New Delhi: The Supreme Court in the case Yogesh Jain vs Sumesh Chadha observed and stated that the question of whether the cheque in question had been issued for a time barred debt or not cannot be decided in a plea filled under Section 482 Code of Criminal Procedure, 1973.
The bench comprising of Justice S. Abdul Nazeer and Justice J B Pardiwala observed that this question being a matter of evidence.
In the present case, the Punjab and Haryana High Court quashed a complaint under Section 138 of Negotiable Instrument Act, 1881 on the ground that on the date of summoning the accused the legally enforceable debt was time barred and the High Court observed that in the entire complaint there is no averment as regards of any kind of acknowledgment of the said debt by the accused within that of the period of three years i.e. within the period of limitation of recovering the debt.
In an appeal, it had been noted by the Apex Court bench that sometime in the year 2011, the loan was advanced and the cheque in question issued for the discharge of the debt by the accused is dated November 1, 2018 and on January 14, 2019, the complainant for the offence under Section 138 of the N.I. Act was lodged
It was appeared that the High Court has gone through by the date of the loan transaction which is to be precise the year of the loan transaction.
Thus, if a cheque for the discharge of the debt incurred in the year 2011 is being issued on 01.11.2018 then prima facie it could be said to be an acknowledgement of the debt.
This aspect is required to be re-considered by the High Court in its true perspective.
It has also been disagreed by the court with the view that the acknowledgement of the debt at the instance of the accused should have been within the period of three years from the date of transaction and in this regard, there is no averment in the complaint.
The bench stated that such a line of reasoning by the High Court is not understandable by this court, the court say so because the loan which was advanced by the complainant of Rs. Five Lakh to the accused which was for a period of seven years.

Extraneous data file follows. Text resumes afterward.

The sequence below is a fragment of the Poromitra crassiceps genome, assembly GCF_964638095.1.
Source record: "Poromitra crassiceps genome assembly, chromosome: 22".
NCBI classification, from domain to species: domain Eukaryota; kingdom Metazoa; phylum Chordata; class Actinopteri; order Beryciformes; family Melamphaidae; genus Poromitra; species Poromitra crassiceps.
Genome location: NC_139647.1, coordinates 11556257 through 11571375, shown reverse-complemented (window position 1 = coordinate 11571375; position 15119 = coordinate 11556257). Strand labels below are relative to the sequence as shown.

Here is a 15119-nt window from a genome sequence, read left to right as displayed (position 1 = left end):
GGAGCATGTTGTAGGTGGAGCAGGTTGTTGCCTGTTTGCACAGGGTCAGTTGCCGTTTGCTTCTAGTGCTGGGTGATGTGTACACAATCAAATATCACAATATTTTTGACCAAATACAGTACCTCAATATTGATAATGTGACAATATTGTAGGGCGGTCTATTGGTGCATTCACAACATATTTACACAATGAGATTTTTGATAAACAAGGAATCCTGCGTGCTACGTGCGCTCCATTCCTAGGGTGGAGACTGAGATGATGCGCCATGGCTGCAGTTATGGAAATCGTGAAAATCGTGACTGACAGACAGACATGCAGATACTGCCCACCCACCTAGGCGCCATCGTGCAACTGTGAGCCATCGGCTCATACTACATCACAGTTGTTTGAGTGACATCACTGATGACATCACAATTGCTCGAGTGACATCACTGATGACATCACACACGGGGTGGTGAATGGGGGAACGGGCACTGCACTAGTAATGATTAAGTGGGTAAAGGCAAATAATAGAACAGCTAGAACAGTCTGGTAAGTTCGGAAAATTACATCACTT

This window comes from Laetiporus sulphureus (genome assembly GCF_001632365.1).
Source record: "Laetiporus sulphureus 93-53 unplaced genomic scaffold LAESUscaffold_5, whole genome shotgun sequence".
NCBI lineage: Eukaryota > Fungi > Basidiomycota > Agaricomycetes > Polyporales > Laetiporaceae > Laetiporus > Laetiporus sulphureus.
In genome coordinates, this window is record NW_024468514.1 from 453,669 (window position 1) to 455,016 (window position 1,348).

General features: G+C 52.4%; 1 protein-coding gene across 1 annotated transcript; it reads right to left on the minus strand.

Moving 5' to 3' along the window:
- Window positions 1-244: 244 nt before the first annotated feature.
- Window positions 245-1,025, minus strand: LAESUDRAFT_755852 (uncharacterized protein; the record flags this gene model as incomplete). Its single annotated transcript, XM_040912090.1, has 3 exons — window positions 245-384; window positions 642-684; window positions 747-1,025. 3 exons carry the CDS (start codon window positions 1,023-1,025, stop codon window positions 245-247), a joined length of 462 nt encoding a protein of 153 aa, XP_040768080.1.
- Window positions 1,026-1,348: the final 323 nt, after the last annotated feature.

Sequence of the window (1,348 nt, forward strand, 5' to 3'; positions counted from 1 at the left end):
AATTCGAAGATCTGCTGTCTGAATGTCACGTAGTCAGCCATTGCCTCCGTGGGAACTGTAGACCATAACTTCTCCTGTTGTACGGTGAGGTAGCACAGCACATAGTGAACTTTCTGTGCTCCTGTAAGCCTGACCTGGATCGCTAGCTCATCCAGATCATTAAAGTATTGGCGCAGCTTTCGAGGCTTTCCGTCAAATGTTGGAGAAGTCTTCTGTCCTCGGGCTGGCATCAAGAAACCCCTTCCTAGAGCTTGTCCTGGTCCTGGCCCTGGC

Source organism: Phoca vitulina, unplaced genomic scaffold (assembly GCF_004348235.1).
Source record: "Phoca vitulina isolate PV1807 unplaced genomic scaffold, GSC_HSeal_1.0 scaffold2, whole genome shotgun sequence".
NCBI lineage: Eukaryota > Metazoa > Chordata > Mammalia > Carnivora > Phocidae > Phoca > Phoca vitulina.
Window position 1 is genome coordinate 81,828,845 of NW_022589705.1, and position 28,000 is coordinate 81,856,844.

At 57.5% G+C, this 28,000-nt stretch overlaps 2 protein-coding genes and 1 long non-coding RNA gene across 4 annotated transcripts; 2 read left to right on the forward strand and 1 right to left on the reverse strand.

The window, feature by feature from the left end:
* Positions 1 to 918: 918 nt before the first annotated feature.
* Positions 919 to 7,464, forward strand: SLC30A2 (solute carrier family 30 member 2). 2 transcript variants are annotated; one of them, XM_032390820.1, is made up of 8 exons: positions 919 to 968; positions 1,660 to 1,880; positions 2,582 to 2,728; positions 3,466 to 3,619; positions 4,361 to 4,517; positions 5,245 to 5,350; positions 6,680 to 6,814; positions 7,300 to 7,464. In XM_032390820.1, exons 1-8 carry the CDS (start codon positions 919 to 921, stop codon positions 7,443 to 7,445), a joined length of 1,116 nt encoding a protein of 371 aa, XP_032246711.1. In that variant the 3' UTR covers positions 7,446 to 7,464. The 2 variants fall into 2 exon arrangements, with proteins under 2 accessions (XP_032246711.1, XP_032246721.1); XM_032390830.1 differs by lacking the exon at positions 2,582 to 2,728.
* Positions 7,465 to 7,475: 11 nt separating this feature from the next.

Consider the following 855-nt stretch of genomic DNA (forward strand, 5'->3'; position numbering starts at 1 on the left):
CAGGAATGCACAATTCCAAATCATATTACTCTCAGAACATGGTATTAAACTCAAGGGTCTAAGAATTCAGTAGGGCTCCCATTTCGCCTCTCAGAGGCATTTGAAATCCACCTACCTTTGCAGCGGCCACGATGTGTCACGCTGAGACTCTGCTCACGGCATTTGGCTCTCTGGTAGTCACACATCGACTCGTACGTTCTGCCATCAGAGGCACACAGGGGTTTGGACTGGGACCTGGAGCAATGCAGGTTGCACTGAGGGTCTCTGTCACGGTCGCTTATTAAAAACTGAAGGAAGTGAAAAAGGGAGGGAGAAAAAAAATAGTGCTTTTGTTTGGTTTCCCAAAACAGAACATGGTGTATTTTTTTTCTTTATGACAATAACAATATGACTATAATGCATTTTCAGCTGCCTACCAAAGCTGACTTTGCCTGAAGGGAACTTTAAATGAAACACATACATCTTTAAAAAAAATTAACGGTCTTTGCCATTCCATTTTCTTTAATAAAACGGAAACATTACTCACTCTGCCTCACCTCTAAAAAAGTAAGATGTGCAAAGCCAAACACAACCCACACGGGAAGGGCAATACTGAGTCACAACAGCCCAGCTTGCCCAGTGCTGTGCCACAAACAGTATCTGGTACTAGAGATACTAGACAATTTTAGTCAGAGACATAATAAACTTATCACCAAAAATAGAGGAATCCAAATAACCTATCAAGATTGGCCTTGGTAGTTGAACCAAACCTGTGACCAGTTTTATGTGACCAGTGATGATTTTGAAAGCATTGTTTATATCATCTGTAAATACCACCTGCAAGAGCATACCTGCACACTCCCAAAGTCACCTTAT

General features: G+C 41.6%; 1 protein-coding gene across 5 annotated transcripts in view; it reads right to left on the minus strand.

Further, it appears that the liability towards repayment of the loan was to be discharged within a period of seven years, if this is the thing, then on what basis the initial first three years have to be taken into consideration by the High Court for the purpose of counting the limitation.
What being in the mind of the High Court is that by the time, the cheque in question was issued the debt had become barred by limitation because no acknowledgement was obtained before the expiry of a period of three years from the date of loan.
It has been noted that the understanding was to discharge the liability within a period of seven years.
The court is of the view that the period of limitation would start reckoning from the expiry of the period of seven years.
It has also been noted by the court that while disposing of the Section 482 CrPC petition by the High Court the complainant was not being heard.
The court allowed the appeal by remitting the matter to High Court for fresh consideration.
Further, the court observed that once a cheque is being issued and upon getting dishonoured a statutory notice is being issued and it is for the accused to dislodge the legal presumption available under Section 118 and Section 139 of the Negotiable Instrument Act, 1881. Thus, Whether the cheque in question had been issued for a time barred debt or not, itself prima facie, is a matter of evidence and could not have been adjudicated in an application under Section 482 of the CrPC, which is filed by the accused.